You are a good well-meaning person who has always given your friend, neighbors, and perfect strangers the shirt off your back; thus, you deserve the best that life has to offer. But whose fault is it that you wound up in that closet?

    Then the police come in and buy the serial killer a mansion as long as he promises he won’t lure anyone else in with a promise of a free pizza and a movie.
    You, who are still tied up in the closet with the scream muffling lockbox? They just leave you there, because you didn’t have to enter the serial killer’s house.

  54. 56
    Sweet Pea says:

    RE: Scotsman @ 37

    I’m thinking they might be brought down by something more like this:

    http://www.businessinsider.com/class-warfare-breaks-out-within-the-occupy-movement-2011-10

  55. 57
    David Losh says:

    RE: 2kt @ 52

    Let me be more clear. People are out of work.

    When people bought properties the economy was booming, or so it seemed. When people refinanced at lower rates, it seemed like a smart move, all it did was start the amortization over, and reaffirmed the debt.

    Now people are faced with paying off a debt that exceeds, or far exceeds the value of the property.

    If the value of the property is going up you might struggle through. If the value is going down your incentive to hold on is less. People faced with a loss of income have to make these choices.

    I know hundreds of people who have had a loss of income. Just because you have a job today doesn’t mean that it won’t happen to you. Some people just get a little behind on a temporary set back and the service fees, late fees just add to what needs to be caught up.

    How about the two income family who loses an income, even for a while. Do you think the banks have done anything? heck no. They want blood, or foreclosure. How about a cut back in hours?

    Or better yet the company you work for goes out of business.

    Even worse is that you built your business during the good times only to have it be a milestone today.

    Banks could have come up with policy, and procedure. They didn’t. They came up with a loan modification scheme to get people out of the home. They want to get a refi package on their desk. If the loan docs don’t work, they foreclose, and make more money.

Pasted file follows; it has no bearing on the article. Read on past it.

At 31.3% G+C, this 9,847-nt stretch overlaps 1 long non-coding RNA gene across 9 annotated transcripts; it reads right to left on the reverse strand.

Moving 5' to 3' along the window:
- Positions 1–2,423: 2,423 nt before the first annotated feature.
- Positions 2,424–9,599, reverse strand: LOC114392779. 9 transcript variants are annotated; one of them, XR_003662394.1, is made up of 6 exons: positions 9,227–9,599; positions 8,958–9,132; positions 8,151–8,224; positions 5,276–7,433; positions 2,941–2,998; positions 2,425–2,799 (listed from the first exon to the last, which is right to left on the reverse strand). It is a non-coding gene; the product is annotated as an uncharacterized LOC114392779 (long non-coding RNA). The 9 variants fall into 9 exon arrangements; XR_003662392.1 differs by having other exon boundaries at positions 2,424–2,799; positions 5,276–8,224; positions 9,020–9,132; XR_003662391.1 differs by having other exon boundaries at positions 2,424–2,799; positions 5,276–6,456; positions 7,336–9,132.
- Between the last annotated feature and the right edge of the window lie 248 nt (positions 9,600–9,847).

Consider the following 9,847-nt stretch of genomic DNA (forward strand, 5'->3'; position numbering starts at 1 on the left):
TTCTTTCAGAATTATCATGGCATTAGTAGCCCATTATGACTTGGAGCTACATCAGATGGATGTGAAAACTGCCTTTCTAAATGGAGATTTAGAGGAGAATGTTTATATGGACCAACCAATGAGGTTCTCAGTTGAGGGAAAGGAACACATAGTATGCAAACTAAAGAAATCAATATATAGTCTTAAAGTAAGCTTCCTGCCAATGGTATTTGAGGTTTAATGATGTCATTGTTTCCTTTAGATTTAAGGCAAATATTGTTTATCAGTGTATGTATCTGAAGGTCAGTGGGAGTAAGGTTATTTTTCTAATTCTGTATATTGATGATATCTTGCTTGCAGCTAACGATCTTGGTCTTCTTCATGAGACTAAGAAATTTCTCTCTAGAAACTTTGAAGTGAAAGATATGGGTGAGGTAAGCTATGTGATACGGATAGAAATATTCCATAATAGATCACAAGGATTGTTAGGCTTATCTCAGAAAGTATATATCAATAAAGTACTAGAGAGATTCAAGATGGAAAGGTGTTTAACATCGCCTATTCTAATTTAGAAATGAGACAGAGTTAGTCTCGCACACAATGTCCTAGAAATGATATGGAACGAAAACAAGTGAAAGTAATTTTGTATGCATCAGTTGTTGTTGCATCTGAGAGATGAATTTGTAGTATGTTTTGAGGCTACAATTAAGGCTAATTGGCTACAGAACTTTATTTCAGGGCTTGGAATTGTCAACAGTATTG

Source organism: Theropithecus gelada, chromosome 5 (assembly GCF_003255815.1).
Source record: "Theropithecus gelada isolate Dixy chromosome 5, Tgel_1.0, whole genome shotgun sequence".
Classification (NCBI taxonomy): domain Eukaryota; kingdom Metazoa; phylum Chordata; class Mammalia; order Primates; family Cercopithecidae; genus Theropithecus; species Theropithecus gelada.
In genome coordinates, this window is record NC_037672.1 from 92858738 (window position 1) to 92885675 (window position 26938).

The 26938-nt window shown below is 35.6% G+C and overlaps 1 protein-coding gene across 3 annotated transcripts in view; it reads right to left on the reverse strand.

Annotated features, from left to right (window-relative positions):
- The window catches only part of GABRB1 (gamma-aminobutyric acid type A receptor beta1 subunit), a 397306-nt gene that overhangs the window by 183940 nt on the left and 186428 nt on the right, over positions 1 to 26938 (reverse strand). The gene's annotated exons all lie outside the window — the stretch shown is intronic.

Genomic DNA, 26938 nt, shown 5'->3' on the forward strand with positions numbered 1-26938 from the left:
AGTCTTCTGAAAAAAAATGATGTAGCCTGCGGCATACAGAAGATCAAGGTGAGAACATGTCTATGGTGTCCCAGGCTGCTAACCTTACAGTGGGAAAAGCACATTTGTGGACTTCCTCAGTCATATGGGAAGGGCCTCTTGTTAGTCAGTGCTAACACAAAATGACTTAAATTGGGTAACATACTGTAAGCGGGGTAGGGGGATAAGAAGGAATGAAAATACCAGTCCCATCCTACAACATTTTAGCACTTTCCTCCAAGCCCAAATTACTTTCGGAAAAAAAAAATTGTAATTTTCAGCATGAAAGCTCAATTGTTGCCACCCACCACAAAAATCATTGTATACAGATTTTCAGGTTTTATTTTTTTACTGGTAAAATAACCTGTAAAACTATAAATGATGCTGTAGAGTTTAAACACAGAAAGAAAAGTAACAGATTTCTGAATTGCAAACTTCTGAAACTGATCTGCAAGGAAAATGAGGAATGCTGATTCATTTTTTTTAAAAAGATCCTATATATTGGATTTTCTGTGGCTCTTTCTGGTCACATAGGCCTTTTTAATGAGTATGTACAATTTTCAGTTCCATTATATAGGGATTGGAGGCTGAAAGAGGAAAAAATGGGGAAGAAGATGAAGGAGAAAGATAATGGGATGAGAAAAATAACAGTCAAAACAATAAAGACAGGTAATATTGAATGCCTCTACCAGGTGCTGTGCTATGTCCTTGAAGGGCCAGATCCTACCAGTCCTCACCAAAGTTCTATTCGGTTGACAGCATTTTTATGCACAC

Millions of people took out loans they could afford, and maybe still can. The real question is if they should continue to pay.

  56. 58
    Ray Pepper says:

    RE: 2kt @ 52

    “you can not own what you can not pay for.”

    For the millions who continue to reside in these homes, and taking care of them, YOU need to be PAID for watching over these properties until the rightful legal owners are found. In the absence of a paycheck (since banks are NOT placing you on the payroll) FREE RENT should be accepted by the occupier if that is YOUR desire.

    The Banks surely do NOT own these homes any more then the homeowner who has not paid for it. Until the REAL OWNER is found its up to the person occupying the premises to watch over it as long as they can, while they SAVE like they never have before, until the rightful owner is located LEGALLY!

    Because the future of the home is UNCERTAIN saving becomes essential…

  57. 59
    Jonness says:

    By robotslave @ 41:

    Is “greed” not a good word to describe that?

    Yes. And many of my friends and neighbors who bought into the hype warned me that they were getting rich, and I was missing the gravy train by holding off because I thought we were having a housing bubble that was on the verge of collapsing. For years, I was criticized for living frugally and saving my money in hopes prices would tumble in the future. As people leveraged into homes beyond what they previously realized they ever could possess, they thought I was nuts for passing up all the free and easy wealth. According to them, I was being left in the dust and was choosing a life of poverty, struggle, and toil.